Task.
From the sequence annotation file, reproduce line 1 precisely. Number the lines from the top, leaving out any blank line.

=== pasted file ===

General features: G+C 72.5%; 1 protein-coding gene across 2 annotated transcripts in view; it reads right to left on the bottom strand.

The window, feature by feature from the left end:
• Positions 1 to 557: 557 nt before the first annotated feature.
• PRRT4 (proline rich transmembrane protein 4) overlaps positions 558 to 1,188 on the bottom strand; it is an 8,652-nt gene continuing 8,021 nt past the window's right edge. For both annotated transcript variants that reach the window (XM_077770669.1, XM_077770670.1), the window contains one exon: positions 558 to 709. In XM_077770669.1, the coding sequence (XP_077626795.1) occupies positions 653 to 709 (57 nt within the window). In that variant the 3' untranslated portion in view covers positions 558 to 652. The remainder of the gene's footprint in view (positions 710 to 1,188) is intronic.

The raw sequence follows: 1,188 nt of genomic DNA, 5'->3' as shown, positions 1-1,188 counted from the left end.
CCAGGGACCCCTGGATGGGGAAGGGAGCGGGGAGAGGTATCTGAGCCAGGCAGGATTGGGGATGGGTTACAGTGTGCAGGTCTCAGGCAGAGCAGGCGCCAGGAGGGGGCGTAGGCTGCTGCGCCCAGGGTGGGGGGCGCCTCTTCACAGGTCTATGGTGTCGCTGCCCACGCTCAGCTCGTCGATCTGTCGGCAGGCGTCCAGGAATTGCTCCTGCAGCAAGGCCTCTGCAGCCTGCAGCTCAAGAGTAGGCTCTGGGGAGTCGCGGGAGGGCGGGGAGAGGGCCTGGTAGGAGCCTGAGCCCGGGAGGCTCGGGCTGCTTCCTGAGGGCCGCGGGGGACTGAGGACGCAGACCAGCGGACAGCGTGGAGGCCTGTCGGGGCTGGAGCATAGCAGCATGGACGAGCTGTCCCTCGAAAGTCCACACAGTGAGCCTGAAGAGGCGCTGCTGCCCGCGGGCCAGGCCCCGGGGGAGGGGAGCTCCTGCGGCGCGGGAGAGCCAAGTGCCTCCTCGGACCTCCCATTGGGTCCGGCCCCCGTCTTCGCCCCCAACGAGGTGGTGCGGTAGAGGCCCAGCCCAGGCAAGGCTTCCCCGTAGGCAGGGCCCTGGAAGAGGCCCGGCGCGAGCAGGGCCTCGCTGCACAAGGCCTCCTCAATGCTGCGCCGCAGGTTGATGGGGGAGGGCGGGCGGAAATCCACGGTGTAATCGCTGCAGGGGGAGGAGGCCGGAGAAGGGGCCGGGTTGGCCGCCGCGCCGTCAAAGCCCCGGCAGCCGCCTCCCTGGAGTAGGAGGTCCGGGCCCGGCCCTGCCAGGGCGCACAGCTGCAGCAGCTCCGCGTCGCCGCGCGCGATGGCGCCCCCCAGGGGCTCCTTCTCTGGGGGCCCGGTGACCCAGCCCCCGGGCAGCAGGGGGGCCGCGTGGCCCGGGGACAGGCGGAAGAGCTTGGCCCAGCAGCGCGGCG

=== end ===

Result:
General features: G+C 72.5%; 1 protein-coding gene across 2 annotated transcripts in view; it reads right to left on the bottom strand.